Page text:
Wholemeal Bread

By James Morton James Morton From the book Brilliant Bread
Wholemeal Bread

Brown bread has certain connotations. ‘Healthy’ springs to mind. So does ‘not as good as white bread’. But this isn't the case. If I taste a pure white bread now, there may be something magical about its naughtiness, but there’s also something missing: it’s bland. Wholemeal flour is the first way any baker should learn to introduce true flavour into their bread, and many of the traditional side effects of wholemeal (such as grittiness and crumbliness) are in fact simply a side effect of bad bread making.

As we know, bread is traditionally kneaded to form gluten. With wholemeal flour, the brown bits (the meal) get in the way. This means instead of building up a nice, big, stretchy structure, you get a patchy one. To stop this we need to develop the dough even more – you could do this by kneading or simply by sitting back a little longer and letting the yeast do the work. I know which I’d rather do, and both will give you brilliant wholemeal bread.

For how many? Makes 1 large loaf


  • 300g strong wholemeal flour
  • 200g strong white flour
  • 10g salt
  • 1 x 7g sachet fast-action yeast
  • 370g tepid water


1. In a large bowl, weigh the flours. With your fingers, rub in the salt at one edge of the bowl and the sachet of dried yeast on the opposite side. Try to keep the yeast and salt apart, as the salt can stop the yeast working.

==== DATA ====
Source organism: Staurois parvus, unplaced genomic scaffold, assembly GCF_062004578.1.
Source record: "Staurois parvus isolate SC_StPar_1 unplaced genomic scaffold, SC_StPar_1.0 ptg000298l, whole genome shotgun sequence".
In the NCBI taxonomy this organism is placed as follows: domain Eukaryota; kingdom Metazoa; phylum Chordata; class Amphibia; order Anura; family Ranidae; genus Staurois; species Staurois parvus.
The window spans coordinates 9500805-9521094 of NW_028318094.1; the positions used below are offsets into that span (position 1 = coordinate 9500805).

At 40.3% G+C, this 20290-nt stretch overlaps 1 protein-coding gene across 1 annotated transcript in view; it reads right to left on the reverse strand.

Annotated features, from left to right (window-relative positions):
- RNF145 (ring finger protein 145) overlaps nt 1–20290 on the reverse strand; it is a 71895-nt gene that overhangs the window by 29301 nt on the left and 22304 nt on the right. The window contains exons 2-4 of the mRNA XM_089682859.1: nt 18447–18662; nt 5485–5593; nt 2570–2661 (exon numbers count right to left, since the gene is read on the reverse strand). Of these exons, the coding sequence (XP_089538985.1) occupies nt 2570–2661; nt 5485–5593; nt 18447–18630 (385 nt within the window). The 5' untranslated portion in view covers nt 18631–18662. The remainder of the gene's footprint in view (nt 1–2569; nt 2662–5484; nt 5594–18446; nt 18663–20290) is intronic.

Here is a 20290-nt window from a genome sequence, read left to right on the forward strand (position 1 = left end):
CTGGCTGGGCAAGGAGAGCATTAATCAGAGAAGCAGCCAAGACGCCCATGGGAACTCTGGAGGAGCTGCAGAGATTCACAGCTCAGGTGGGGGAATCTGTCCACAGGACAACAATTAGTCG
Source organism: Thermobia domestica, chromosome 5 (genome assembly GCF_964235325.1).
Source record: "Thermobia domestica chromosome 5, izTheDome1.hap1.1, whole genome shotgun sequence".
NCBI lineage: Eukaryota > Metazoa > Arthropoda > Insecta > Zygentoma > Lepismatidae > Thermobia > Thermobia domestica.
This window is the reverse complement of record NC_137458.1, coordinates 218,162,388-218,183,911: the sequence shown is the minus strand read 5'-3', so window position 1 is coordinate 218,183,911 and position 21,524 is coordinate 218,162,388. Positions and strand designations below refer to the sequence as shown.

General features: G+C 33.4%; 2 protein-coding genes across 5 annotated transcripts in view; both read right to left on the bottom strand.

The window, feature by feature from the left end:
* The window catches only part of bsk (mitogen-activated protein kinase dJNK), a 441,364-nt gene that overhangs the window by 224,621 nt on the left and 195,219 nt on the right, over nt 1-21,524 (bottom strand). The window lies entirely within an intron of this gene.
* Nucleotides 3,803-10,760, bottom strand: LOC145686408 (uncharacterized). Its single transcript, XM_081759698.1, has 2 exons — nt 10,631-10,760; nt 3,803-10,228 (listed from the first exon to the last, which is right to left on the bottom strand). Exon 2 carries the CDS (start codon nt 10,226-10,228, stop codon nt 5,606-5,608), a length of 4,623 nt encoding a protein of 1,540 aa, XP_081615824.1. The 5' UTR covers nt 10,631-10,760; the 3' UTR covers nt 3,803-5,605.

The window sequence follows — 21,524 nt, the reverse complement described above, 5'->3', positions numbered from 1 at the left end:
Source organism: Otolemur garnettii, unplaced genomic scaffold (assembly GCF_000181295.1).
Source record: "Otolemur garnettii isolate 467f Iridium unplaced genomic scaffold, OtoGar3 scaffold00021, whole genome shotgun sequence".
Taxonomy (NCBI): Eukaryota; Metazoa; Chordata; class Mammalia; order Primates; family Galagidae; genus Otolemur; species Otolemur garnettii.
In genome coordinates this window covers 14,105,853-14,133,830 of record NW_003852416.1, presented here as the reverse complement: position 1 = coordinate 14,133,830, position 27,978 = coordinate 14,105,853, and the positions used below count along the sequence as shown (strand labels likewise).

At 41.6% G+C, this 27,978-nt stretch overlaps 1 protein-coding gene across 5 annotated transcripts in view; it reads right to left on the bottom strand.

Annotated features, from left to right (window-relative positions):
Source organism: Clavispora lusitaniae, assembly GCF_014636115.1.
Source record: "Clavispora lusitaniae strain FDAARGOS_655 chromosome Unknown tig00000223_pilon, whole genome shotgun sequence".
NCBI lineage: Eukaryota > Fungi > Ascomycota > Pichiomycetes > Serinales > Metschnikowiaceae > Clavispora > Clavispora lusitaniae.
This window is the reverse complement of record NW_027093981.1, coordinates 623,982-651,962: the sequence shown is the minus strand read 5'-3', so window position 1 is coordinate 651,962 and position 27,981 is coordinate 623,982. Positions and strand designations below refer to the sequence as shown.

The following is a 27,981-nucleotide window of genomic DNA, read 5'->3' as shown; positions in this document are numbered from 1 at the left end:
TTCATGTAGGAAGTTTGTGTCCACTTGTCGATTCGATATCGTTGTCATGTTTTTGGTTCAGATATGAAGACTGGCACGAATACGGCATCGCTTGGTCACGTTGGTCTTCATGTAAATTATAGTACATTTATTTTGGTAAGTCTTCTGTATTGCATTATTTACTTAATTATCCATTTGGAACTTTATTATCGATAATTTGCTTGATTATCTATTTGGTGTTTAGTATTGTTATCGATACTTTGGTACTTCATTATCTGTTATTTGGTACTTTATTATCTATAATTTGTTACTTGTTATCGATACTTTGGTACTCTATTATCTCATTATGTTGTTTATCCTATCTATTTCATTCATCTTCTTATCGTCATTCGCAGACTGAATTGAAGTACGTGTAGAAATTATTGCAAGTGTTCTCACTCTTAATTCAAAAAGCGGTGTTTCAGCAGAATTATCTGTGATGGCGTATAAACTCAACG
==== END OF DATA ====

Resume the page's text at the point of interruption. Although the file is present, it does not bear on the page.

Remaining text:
2. Add the tepid water to the dry ingredients, and mix together until it forms a coherent dough (use your dough to mop up any flour sticking to the side of the bowl). Cover your bowl with a damp tea towel or cling film and rest in a warm place for about 30 minutes, or until noticeably increased in size.

3.Wet the fingers of one hand, slide your fingertips between the bowl and the dough and fold the dough in half. Turn the bowl a quarter turn, and repeat until you have removed all of the air and it is at least a little smoother. Cover your bowl again, and rest the dough for another half an hour.

4. Repeat step 3 – try to force all the air out of the dough using your hand. This time, though, you should notice it is a lot smoother, so cover and rest for a full hour this time, ready for shaping.

5. Once rested, turn the dough out on to a very lightly floured surface and shape into your desired shape – here I've shaped it for a tin. Make sure your tin is well greased with oil or butter.

6. Prove in the tin for a final hour, or until doubled in size again. At least 20 minutes before it’s ready to go in, preheat the oven to 210°C/gas 6½, with a baking tray inside.

7. Once proved, score the top of the dough in any way you wish, I recommend a cut down its full length. Bake in the tin for 25 minutes.

8. Once the bread has begun to brown nicely, take it out the oven, remove it from the tin and place back on the baking tray to bake for another 15–20 minutes. This will help support the sides and the end result will be a fantastic sandwich bread.

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